MADRID, June 24 (EUROPA PRESS) –
Spanish scientists Ángela Nieto and Cristina Romera Castillo received their 2022 L’Oréal-UNESCO For Women In Science awards in Paris (France) at the UNESCO headquarters, in an act in which they honored 45 women scientists among more than 45 scientists Tribute was paid to more than 35 countries that have been awarded with these awards in the last three editions, which aim to make visible female talent in the scientific field.
In the case of CSIC biologist Ángela Nieto from the Alicante Institute of Neurosciences, she was recognized for her research on the embryonic processes involved in the development of various diseases, including cancer. The jury highlighted that Nieto received the award for his “fundamental discoveries about how cells change identity during embryonic development and spread to other tissues.”
In addition to Nieto, who received the award for the best researcher in Europe, four other scientists of international renown were awarded: the biochemist Katalin Karikó for North America; the infectious diseases expert María Guadalupe Guzmán Tirado for Latin America; neuroscientist Hailan Hu for Asia and the Pacific; and public health expert Agnès Binagwaho for Africa and the Arab States. The prizes are endowed with 100,000 euros for each winner.
“Science gives us the freedom to explore with rigor and generosity, to meet extraordinary people, and to feel part of an international community committed to making the world a better place,” commented Nieto after receiving the award. Nieto is the second Spaniard to receive this prestigious international award, after biochemist Margarita Salas, who received it in 2000.
In the International Emerging Talent category, CSIC researcher Cristina Romera from the Institute of Marine Sciences was recognized for her research on understanding the impact of plastic on the marine carbon cycle and identifying an alternative for biodegradation. “This recognition will give me the platform I need to motivate and inspire more girls and women who want to do science,” said Romera.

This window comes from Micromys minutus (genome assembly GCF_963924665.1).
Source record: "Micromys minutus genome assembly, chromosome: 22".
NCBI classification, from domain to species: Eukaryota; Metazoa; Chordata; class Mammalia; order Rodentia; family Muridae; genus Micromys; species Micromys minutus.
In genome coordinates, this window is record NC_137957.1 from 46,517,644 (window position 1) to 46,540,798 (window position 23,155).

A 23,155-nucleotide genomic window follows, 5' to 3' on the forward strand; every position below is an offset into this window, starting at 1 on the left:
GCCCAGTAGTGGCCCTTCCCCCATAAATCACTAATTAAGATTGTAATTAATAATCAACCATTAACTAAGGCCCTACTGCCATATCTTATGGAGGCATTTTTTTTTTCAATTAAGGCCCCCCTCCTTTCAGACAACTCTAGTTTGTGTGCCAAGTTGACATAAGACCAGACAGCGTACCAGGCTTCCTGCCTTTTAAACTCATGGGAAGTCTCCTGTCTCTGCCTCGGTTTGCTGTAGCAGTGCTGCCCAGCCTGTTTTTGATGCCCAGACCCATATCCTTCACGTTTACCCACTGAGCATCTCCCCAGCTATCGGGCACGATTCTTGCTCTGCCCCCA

Each year, the L’Oréal-Unesco Women and Science Awards recognize the work of five women scientists for their exceptional careers and for their research in the life and environmental sciences. According to UNESCO, only 33% of researchers worldwide are women.
“At L’Oréal we firmly believe in a world of equal opportunity for all, but there is no doubt that we still have a long way to go to achieve this. That’s why it’s so important to support initiatives like ‘For Women in Science’, which every year recognizes exceptional women in a field as relevant to our future as science,” said Juan Alonso de Lomas, CEO of L’Oréal Spain and Portugal.
“We at L’Oréal are proud to be part of this program and especially working hand-in-hand with a partner like UNESCO,” he concluded.
Since its inception in 1998, the L’Oréal-UNESCO For Women in Science program has recognized and supported 3,900 women scientists. In addition, around 50 high-level scientific institutions around the world are involved in this initiative. In Spain, the program has been awarding five prizes of EUR 15,000 each since 2006 to support research projects by Spanish scientists. In its 22-year history in Spain, it has supported a total of 72 Spanish scientists with grants worth more than 1.1 million euros.
The 2022 L’Oréal-UNESCO For Women In Science Awards continues to fight to ensure women leaders in science receive the recognition they deserve, a celebration that represents an opportunity, not just the work accomplished throughout their careers but also the many obstacles that will be overcome along the way.